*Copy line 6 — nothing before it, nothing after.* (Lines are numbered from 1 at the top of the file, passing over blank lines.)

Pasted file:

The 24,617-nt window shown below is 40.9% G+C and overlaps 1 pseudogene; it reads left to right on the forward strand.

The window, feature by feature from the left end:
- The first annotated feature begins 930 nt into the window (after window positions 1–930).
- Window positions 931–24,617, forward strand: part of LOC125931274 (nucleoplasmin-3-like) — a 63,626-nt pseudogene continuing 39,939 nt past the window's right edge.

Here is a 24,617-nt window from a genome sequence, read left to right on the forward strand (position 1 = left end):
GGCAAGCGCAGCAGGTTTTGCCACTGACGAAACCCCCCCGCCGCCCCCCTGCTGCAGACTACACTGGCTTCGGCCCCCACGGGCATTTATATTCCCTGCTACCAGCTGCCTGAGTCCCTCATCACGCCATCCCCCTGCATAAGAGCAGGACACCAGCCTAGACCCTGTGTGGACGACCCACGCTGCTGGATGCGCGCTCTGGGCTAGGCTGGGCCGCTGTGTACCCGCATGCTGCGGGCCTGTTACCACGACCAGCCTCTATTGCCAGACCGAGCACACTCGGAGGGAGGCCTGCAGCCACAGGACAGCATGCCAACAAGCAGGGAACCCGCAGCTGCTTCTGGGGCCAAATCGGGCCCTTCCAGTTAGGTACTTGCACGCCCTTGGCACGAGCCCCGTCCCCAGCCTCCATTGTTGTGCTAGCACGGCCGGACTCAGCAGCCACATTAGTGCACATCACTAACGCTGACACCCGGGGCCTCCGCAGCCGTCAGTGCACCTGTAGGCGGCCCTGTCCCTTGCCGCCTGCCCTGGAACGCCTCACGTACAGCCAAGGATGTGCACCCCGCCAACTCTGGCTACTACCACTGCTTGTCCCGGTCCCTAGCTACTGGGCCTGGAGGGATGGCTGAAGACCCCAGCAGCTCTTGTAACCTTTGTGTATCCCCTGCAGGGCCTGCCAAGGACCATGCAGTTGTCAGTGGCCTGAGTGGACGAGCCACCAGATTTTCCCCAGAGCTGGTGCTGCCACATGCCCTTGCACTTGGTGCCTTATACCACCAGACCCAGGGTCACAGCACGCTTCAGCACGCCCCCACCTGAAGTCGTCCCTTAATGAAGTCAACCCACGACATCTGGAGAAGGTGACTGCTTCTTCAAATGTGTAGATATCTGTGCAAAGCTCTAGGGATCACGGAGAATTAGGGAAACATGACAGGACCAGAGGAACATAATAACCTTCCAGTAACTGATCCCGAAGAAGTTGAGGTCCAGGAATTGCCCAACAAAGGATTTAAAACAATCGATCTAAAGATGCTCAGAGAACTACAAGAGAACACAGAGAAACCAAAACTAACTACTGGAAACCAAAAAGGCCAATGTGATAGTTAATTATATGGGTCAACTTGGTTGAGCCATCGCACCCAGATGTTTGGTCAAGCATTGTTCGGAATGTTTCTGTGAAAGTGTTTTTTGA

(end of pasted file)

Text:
GGCAAGCGCAGCAGGTTTTGCCACTGACGAAACCCCCCCGCCGCCCCCCTGCTGCAGACTACACTGGCTTCGGCCCCCACGGGCATTTATATTCCCTGCTACCAGCTGCCTGAGTCCCTCATCACGCCATCCCCCTGCATAAGAGCAGGACACCAGCCTAGACCCTGTGTGGACGACCCACGCTGCTGGATGCGCGCTCTGGGCTAGGCTGGGCCGCTGTGTACCCGCATGCTGCGGGCCTGTTACCACGACCAGCCTCTATTGCCAGACCGAGCACACTCGGAGGGAGGCCTGCAGCCACAGGACAGCATGCCAACAAGCAGGGAACCCGCAGCTGCTTCTGGGGCCAAATCGGGCCCTTCCAGTTAGGTACTTGCACGCCCTTGGCACGAGCCCCGTCCCCAGCCTCCATTGTTGTGCTAGCACGGCCGGACTCAGCAGCCACATTAGTGCACATCACTAACGCTGACACCCGGGGCCTCCGCAGCCGTCAGTGCACCTGTAGGCGGCCCTGTCCCTTGCCGCCTGCCCTGGAACGCCTCACGTACAGCCAAGGATGTGCACCCCGCCAACTCTGGCTACTACCACTGCTTGTCCCGGTCCCTAGCTACTGGGCCTGGAGGGATGGCTGAAGACCCCAGCAGCTCTTGTAACCTTTGTGTATCCCCTGCAGGGCCTGCCAAGGACCATGCAGTTGTCAGTGGCCTGAGTGGACGAGCCACCAGATTTTCCCCAGAGCTGGTGCTGCCACATGCCCTTGCACTTGGTGCCTTATACCACCAGACCCAGGGTCACAGCACGCTTCAGCACGCCCCCACCTGAAGTCGTCCCTTAATGAAGTCAACCCACGACATCTGGAGAAGGTGACTGCTTCTTCAAATGTGTAGATATCTGTGCAAAGCTCTAGGGATCACGGAGAATTAGGGAAACATGACAGGACCAGAGGAACATAATAACCTTCCAGTAACTGATCCCGAAGAAGTTGAGGTCCAGGAATTGCCCAACAAAGGATTTAAAACAATCGATCTAAAGATGCTCAGAGAACTACAAGAGAACACAGAGAAACCAAAACTAACTACTGGAAACCAAAAAGGCCAATGTGATAGTTAATTATATGGGTCAACTTGGTTGAGCCATCGCACCCAGATGTTTGGTCAAGCATTGTTCGGAATGTTTCTGTGAAAGTGTTTTTTGA